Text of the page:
With all the attention focused on the election, this story about an impressive bipartisan congressional report on how to fix Congress, with 97 recommendations, is not likely to get the attention it deserves. This line stood out to me: “That’s why their most important recommendation is for the return of earmarks.” I’ve endorsed that idea, as part of my critique of how a number of “good government” reforms of recent decades have actually contributed to making government more dysfunctional.
From the story:
Tom Graves entered Congress in the summer of 2010, one of the first Republicans elected under the anti-spending tea party banner, a hard-charging conservative pushing to abolish everything from Obamacare to earmarks….
For almost two years, Graves served as the vice-chair of the Select Committee on the Modernization of Congress, alongside Rep. Derek Kilmer (D-Wash.), the chairman, whom he now counts as a close friend. Their sleepy little temporary panel worked in the smartest fashion possible, forging early consensus on the relatively easy items and built toward tackling the politically challenging issues at the end.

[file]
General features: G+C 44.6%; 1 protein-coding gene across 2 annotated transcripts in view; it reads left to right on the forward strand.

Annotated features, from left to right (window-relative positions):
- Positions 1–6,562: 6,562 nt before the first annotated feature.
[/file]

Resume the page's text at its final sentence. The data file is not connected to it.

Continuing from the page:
The result is one of the most important proposals to reform Congress, with more weight than the countless wonky blue papers cranked out by think tanks that did nothing but gather dust. This new offering came from within the building, six Democrats and six Republicans, forging common ground despite serving during a brutally partisan time. . . .
Rank-and-file lawmakers like Kilmer and Graves basically waited to be told when to show up and vote yes. . .
Soon after Graves arrived in Congress, Republicans swept the 2010 midterms and claimed the House majority. Their new, anti-corruption-minded speaker, John A. Boehner (R-Ohio), banished those narrow special interest spending items because they had been tied to many corruption investigations.
Like every new idea with such good intentions, it turned out disastrous….
“One of the biggest reasons, I think, Congress is held in low regard is because of the dysfunction that you’ve seen on budget and appropriations matters,” Kilmer said.They believe that if members of Congress could be in charge of directing funding to their districts, they will be much more invested in the entire process.
Their proposal would limit earmarks to local entities like water authorities and police departments, not private companies, and that they would function like grant proposals. And if local officials abused the system, federal investigators would be empowered to claw back the funds.